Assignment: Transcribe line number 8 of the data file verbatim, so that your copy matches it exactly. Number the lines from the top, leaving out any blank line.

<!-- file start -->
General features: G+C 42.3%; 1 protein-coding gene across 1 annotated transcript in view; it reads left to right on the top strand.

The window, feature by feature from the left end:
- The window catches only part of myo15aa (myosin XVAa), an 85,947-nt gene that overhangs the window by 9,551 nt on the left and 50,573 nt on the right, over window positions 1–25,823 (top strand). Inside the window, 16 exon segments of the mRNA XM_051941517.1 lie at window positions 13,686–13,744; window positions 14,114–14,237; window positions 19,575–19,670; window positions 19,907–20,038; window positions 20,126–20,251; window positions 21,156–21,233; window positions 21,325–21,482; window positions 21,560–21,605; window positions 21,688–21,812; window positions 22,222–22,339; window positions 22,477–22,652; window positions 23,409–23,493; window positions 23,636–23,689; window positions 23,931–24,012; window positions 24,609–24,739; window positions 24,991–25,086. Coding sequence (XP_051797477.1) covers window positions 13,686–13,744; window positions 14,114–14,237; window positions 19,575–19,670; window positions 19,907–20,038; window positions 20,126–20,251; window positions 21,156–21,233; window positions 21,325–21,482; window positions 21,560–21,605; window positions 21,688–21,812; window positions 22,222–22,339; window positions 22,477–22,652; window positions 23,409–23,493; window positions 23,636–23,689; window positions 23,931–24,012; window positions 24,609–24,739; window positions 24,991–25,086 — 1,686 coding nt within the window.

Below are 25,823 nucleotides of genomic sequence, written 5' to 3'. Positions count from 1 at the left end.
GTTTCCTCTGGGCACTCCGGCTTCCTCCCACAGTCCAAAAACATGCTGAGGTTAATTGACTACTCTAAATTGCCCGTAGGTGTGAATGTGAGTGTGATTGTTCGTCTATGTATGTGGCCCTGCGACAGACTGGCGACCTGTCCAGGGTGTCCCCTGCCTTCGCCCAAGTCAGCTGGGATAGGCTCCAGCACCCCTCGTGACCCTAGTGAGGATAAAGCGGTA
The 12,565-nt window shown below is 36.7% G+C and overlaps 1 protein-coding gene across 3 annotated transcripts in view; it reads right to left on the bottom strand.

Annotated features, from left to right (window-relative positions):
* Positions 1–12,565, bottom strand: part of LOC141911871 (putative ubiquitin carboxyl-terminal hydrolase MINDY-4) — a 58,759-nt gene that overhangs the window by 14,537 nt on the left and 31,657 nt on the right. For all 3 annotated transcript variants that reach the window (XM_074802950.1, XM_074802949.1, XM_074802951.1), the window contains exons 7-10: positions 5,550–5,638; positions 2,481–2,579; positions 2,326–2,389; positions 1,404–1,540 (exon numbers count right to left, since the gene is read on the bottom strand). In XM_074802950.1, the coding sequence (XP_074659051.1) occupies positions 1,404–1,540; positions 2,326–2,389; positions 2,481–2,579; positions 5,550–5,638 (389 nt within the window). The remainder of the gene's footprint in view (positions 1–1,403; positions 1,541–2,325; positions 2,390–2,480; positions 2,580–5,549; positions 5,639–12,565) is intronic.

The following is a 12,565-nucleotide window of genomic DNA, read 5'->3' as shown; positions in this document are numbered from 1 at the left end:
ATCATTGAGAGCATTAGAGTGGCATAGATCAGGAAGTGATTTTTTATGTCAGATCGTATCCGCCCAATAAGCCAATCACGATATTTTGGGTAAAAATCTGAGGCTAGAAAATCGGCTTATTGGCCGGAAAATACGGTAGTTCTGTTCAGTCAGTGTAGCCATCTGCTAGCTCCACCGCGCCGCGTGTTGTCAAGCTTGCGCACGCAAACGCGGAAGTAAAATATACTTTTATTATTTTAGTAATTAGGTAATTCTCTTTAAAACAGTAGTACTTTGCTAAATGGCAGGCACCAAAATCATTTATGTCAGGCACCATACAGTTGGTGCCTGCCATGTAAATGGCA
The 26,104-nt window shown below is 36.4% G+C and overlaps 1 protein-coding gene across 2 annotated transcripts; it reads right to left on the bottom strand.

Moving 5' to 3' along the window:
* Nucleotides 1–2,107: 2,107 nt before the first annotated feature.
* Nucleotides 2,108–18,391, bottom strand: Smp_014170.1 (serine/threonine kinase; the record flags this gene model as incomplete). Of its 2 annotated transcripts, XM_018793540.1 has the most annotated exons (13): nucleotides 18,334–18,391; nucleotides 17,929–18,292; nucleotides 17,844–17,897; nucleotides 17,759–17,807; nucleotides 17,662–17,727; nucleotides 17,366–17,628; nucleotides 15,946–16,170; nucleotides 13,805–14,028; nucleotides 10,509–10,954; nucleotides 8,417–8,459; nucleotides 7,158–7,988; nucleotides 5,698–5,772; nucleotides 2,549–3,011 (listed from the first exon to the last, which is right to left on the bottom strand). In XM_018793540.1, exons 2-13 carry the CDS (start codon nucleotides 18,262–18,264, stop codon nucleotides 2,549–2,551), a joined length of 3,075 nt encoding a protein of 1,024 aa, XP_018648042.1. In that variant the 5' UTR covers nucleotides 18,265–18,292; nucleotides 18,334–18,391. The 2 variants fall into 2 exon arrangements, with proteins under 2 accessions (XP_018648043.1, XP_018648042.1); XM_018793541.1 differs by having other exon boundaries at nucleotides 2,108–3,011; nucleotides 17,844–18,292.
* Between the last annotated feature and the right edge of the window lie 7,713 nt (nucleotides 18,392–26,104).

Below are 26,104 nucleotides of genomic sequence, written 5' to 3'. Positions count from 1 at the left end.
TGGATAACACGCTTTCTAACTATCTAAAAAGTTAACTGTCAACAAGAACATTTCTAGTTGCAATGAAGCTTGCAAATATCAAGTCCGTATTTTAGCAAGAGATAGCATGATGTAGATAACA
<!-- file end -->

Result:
* Positions 1–12,565, bottom strand: part of LOC141911871 (putative ubiquitin carboxyl-terminal hydrolase MINDY-4) — a 58,759-nt gene that overhangs the window by 14,537 nt on the left and 31,657 nt on the right. For all 3 annotated transcript variants that reach the window (XM_074802950.1, XM_074802949.1, XM_074802951.1), the window contains exons 7-10: positions 5,550–5,638; positions 2,481–2,579; positions 2,326–2,389; positions 1,404–1,540 (exon numbers count right to left, since the gene is read on the bottom strand). In XM_074802950.1, the coding sequence (XP_074659051.1) occupies positions 1,404–1,540; positions 2,326–2,389; positions 2,481–2,579; positions 5,550–5,638 (389 nt within the window). The remainder of the gene's footprint in view (positions 1–1,403; positions 1,541–2,325; positions 2,390–2,480; positions 2,580–5,549; positions 5,639–12,565) is intronic.